Bradford & Bigelow — Company on a Mission
The Digital Book Factory is but one component of Bradford & Bigelow’s complete supply chain solution. In 2001, while looking for an added edge, Galligan was intrigued by the Timsons T-48A ZMR (zero makeready) book press and the prospect of printing 48-page signatures instead of 32. The zero makereadies and reduced paper waste, improved quality and smaller footprint all factored into the decision to move forward with the ZMR for longer book runs.
“Implementing new technology is never easy,” notes Heather Richardson, executive vice president of operations. “Re-imposing our film and electronic libraries for reprints from 32 to 48 pages was a challenge. On several occasions, I had to swear on a stack of bibles to John and the sales team that we could make this conversion and it would be seamless to our customers, without costly imposition errors. Thanks to our dedicated staff, we made the transition a success.”
In 2007, Bradford & Bigelow expanded its conventional capacity with the purchase of a second Timsons ZMR and boldly converted both ZMR presses to UV drying. The move complemented a six-color, 41˝ KBA Rapida 105 sheetfed UV perfector that was obtained in 2003.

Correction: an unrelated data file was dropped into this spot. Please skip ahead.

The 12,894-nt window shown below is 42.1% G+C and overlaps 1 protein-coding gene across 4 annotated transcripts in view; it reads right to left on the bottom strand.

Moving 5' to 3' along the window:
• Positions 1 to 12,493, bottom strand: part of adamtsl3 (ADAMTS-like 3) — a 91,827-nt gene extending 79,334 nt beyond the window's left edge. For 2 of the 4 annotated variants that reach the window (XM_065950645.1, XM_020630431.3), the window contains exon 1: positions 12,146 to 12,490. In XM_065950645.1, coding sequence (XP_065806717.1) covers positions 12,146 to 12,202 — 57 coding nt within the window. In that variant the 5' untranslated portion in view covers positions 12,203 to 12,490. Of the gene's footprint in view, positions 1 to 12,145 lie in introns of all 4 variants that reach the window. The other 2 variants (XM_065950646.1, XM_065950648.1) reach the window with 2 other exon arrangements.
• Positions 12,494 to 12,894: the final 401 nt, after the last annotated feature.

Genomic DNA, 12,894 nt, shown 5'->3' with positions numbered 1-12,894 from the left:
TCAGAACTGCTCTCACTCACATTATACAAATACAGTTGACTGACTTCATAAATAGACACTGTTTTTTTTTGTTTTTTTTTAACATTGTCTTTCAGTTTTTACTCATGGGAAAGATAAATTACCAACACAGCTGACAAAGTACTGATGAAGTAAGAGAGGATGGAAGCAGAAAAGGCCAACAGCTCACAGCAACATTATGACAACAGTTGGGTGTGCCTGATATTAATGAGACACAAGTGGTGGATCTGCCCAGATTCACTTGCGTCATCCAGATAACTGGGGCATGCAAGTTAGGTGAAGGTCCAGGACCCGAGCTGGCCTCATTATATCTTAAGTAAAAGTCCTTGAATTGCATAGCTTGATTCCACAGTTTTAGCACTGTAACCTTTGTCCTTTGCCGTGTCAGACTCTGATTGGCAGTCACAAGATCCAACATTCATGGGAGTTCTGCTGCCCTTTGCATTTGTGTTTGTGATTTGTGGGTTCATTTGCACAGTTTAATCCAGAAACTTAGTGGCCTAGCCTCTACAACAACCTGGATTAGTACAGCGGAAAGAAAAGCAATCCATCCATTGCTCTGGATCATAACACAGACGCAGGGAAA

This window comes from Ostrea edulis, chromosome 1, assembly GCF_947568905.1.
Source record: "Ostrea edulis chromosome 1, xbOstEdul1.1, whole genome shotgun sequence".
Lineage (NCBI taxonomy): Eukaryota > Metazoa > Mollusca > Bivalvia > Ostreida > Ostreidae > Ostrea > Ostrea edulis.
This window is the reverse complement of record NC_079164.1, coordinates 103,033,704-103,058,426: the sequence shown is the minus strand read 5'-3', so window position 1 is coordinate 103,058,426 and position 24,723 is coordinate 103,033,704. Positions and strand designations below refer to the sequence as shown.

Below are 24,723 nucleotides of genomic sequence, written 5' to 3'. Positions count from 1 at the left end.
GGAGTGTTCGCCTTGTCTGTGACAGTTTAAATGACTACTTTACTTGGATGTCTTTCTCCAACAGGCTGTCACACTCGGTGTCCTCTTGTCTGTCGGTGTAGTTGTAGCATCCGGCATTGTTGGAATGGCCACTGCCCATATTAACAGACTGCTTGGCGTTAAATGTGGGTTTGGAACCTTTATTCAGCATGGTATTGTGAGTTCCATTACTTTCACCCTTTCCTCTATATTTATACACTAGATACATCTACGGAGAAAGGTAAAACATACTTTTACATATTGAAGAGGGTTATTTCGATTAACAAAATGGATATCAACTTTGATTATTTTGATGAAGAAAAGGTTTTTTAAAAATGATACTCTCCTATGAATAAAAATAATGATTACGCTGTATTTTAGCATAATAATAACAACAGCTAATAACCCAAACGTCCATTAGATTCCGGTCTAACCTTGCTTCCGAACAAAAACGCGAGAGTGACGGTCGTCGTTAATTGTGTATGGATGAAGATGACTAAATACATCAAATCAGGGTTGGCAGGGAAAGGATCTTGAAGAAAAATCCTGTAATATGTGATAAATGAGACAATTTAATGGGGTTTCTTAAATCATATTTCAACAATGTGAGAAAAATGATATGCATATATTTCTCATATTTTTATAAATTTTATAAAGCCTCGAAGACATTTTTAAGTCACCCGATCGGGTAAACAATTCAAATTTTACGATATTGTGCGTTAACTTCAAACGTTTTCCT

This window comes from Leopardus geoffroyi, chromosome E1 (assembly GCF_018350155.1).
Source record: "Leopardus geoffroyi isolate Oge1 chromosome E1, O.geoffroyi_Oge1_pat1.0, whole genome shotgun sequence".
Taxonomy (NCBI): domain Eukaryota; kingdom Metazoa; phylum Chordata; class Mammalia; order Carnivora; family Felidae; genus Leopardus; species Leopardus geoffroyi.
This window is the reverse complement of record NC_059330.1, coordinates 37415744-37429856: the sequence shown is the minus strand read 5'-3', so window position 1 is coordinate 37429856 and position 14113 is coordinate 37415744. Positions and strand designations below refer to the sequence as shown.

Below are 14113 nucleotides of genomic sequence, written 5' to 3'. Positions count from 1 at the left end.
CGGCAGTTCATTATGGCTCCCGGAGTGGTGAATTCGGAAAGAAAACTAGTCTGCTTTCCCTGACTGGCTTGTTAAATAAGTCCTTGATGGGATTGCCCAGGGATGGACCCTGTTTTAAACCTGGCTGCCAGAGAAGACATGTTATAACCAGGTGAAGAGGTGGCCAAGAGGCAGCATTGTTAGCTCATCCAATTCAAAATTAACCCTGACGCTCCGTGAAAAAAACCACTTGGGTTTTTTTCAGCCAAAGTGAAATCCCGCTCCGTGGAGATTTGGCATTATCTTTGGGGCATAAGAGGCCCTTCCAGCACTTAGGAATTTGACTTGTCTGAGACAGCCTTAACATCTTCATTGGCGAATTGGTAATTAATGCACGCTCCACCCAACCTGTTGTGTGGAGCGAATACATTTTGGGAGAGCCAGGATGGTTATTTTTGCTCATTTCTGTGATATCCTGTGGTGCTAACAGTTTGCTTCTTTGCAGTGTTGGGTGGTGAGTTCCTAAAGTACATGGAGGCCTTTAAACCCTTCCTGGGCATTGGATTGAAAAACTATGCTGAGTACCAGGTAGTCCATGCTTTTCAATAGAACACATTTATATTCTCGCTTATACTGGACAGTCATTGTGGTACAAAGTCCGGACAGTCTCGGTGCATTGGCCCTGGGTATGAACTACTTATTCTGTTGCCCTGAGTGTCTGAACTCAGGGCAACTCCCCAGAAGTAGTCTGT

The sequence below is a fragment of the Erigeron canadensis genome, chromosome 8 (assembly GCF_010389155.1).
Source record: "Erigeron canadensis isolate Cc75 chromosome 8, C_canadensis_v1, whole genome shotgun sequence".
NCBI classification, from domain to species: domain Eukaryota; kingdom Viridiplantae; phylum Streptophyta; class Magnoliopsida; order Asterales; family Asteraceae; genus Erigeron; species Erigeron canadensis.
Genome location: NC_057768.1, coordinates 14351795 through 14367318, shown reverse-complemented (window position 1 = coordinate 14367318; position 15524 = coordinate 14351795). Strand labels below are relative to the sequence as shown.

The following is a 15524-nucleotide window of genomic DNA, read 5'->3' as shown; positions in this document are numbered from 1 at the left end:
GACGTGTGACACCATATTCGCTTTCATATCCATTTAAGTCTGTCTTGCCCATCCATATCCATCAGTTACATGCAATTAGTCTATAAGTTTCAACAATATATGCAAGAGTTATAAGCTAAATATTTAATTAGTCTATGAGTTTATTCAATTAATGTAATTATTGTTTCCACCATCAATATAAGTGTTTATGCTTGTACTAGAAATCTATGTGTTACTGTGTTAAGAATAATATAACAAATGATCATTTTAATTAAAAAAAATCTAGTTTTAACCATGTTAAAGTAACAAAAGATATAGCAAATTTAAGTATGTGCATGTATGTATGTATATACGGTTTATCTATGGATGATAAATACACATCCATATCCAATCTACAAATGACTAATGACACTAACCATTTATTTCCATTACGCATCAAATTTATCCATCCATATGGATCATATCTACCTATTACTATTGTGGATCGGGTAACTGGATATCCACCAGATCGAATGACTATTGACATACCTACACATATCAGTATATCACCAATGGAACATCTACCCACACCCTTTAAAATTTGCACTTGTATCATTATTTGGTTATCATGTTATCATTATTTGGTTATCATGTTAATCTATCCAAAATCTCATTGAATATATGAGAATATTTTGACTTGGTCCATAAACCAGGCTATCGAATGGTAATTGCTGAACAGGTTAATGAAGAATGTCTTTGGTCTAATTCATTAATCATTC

Moving into UV drying technology was a move carefully considered. Galligan and Richardson sat down with Ron Croteau, lead pressman, and Juliet Midlik from Prime UV, who convinced management that traditional drying, with its heatset ovens, chillers and required permits, was obsolete technology.
“We were using infrared dryers with great success,” Galligan says. “Ron was pushing UV and I thought he made a compelling argument. For one, we’d be saving $18,000 a month in natural gas expenses. Secondly, there’s no permitting and reporting required. It also produces a better product. You don’t need cumbersome chillers and heaters that torture the paper, taking all the moisture out.
“The cost of UV equipment is less than the cost of heatset packages and chillers. The main reason printers have not adopted it is because UV ink is more expensive, but the price is coming down. But UV produces a better product and the price of natural gas is going up. Without chillers and dryers, we also save about 20 feet (of footprint) in the pressroom.”